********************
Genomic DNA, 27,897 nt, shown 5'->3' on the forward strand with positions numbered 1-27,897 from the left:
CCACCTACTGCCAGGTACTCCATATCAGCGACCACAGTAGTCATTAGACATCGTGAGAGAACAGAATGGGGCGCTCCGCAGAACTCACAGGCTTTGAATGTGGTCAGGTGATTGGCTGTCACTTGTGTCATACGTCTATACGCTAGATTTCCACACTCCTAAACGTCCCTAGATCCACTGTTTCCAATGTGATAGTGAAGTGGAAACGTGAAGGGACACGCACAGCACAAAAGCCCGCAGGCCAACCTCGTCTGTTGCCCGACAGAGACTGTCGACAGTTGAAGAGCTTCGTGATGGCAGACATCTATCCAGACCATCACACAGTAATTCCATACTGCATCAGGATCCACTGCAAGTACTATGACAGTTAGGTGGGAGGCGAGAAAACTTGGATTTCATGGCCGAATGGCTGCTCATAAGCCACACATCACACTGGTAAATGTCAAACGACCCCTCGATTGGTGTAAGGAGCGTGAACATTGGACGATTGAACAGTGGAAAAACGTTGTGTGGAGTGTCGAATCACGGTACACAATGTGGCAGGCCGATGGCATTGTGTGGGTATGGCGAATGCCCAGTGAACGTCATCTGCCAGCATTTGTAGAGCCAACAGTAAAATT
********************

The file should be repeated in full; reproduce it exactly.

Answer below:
Genomic DNA, 27,897 nt, shown 5'->3' on the forward strand with positions numbered 1-27,897 from the left:
CCACCTACTGCCAGGTACTCCATATCAGCGACCACAGTAGTCATTAGACATCGTGAGAGAACAGAATGGGGCGCTCCGCAGAACTCACAGGCTTTGAATGTGGTCAGGTGATTGGCTGTCACTTGTGTCATACGTCTATACGCTAGATTTCCACACTCCTAAACGTCCCTAGATCCACTGTTTCCAATGTGATAGTGAAGTGGAAACGTGAAGGGACACGCACAGCACAAAAGCCCGCAGGCCAACCTCGTCTGTTGCCCGACAGAGACTGTCGACAGTTGAAGAGCTTCGTGATGGCAGACATCTATCCAGACCATCACACAGTAATTCCATACTGCATCAGGATCCACTGCAAGTACTATGACAGTTAGGTGGGAGGCGAGAAAACTTGGATTTCATGGCCGAATGGCTGCTCATAAGCCACACATCACACTGGTAAATGTCAAACGACCCCTCGATTGGTGTAAGGAGCGTGAACATTGGACGATTGAACAGTGGAAAAACGTTGTGTGGAGTGTCGAATCACGGTACACAATGTGGCAGGCCGATGGCATTGTGTGGGTATGGCGAATGCCCAGTGAACGTCATCTGCCAGCATTTGTAGAGCCAACAGTAAAATT